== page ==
Possible countermeasure mentioned in Her Name Titanic


Neil McRae

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In this book I believe Charles Pellegrino (sp?) suggested opening ALL the watertight doors so that the ship would sink on an even keel and take much longer to go under (so much longer that she still would have been visible when Carpathia arrived). Somehow I suspect this idea is too good to be true. Is it?
 

Joshua Gulch

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Mar 31, 2001
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To good to be true? Not even close.
Discovery Channel ran a special that featured this, maybe someone can recall the show's title for me. They sank a model of the ship, perfectly weighted with exact bulkhead arrangements. With the doors closed, it sank as Titanic really did. But with the doors open, the model showed that water would have freely flooded the entire length, eventually knocking out the power an hour earlier and causing the ship to roll over and capsize long before she actually went under.

Not a desirable situation in the least bit. 'Course, it's been some time since I saw this, so if I got details wrong, then someone by all means correct me!

Josh.
 
Dec 2, 2000
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Very bad idea. (Yes we've discussed it befor, BTW) The testing demonstrated that power would have been lost between 12:40 and 12:50 with the ship rolling on her beam (Starboard in the tank tests that were filmed and presented.) and going down about 1:50.

For more go to the entry on Roy Mengot's website at http://www.flash.net/~rfm/WHYWHAT/whytxt.html#anchor498050

Roy goes into this and other "What If" scenerios in more depth.

Cordially,
Michael H. Standart
 
Sep 5, 2001
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Michael is absolutely correct. First, all of the watertight doors on the tank top deck had automatic floats below the floor plates that would close the door when a certain amount of water (2-3 feet?) was present. Engineers would have needed to deactivate these floats. It would be a difficult task in Boiler Room #6 which had a significant amount of flooding immediately after the collision. Ten minutes later Barret and company were unable to return to his room.

Second, there were no watertight doors forward of the one between the fireman's passage and Boiler Room #6. Thus, the first three compartments would flood independently. Titanic would continue to trim by the head, but more slowly since water would enter Cargo hold 3 and Boiler rooms 5 + 6. However, the ultimate result would be a capsize well before the actual sinking (70 minutes). The ship would also take on an unpleasant list, hampering the efforts to launch the lifeboats.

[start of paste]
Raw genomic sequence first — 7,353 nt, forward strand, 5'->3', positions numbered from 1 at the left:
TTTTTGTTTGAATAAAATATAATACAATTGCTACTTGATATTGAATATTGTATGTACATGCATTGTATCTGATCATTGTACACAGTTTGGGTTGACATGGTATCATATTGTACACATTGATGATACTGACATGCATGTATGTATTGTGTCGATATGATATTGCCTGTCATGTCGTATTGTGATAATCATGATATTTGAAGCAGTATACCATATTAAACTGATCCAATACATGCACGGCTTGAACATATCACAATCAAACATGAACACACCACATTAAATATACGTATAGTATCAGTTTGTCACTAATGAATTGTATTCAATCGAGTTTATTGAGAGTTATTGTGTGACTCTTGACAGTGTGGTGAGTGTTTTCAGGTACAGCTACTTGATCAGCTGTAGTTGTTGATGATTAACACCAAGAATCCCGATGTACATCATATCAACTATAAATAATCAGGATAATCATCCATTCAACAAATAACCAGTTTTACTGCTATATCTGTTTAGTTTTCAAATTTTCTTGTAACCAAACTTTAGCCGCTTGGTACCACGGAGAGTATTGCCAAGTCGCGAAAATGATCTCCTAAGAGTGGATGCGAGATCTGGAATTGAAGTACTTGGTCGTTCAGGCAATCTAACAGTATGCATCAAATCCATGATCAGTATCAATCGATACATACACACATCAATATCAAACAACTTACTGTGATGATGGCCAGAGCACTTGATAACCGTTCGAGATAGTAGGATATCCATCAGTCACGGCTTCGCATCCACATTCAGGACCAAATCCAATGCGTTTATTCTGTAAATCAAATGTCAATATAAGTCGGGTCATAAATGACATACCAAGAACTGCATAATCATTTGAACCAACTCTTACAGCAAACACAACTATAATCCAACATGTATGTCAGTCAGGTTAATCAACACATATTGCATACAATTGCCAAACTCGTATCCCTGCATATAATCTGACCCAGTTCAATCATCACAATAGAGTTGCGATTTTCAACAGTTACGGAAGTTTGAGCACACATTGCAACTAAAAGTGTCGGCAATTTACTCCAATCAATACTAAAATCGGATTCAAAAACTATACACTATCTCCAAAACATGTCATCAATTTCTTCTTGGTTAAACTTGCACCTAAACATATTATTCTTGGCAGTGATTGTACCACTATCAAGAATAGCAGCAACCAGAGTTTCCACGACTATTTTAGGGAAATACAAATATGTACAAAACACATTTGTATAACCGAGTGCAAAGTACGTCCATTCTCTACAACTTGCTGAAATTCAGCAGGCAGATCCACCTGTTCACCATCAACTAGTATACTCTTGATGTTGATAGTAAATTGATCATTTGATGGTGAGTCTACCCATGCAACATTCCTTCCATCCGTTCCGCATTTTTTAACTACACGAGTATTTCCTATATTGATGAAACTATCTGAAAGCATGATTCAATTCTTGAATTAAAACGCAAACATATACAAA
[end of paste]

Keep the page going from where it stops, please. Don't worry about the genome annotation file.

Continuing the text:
Nathan Robison
 

Cal Haines

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Nathan,

There were two watertight doors between the fireman's passage and BR#6, forming a small vestibule. But you are correct, there are no doors on the tank top forward for #3 hold. As you point out, #1 and #2 holds would flood independently. Note that their volumes are quite a bit smaller than hold #3 and the boiler rooms.

Cal
 
Sep 5, 2001
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Cal,

I wonder how much cargo was in those holds? Didn't Wilding estimate that they were two-thirds or three-fourths full when he calculated how much water entered the ship?

Nathan Robison
 

Cal Haines

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Nathan,

As I understand it, the location and type of cargo is pretty well known. There is a copy of the cargo lading plan in Eaton & Haas, Triumph & Tragedy.

I would have to go back over Wilding's testimony to see if it indicates what he assumed about the holds. The 1996 RINA article by Hackett & Bedford, of Harland & Wolff, goes back through Wilding’s work and comes to the same conclusions (not surprising, as they used the same assumptions). The article states that Wilding's calculations have been lost, with one exception.

One problem with both analyses is that they have Titanic flooding to the point where she should have foundered much sooner. I don't know that Wilding addressed this fact; Hackett & Bedford just say something to the effect that the rate of flooding somehow changed after the first hour, allowing the ship to live longer. Essentially, they fiddled with the numbers until the time came out right. (I would need to go back and read the article again to be sure.)

One assumption that both analyses make is that #3 hold floods from the bottom up, filling the mail room, 24 feet above the keel, within the first 10 minutes--that's a lot of water in a short time. One case that I have not seen considered is the possibility that the mail room filled from a hole in the side and that #3 hold filled from there.

Cal
 

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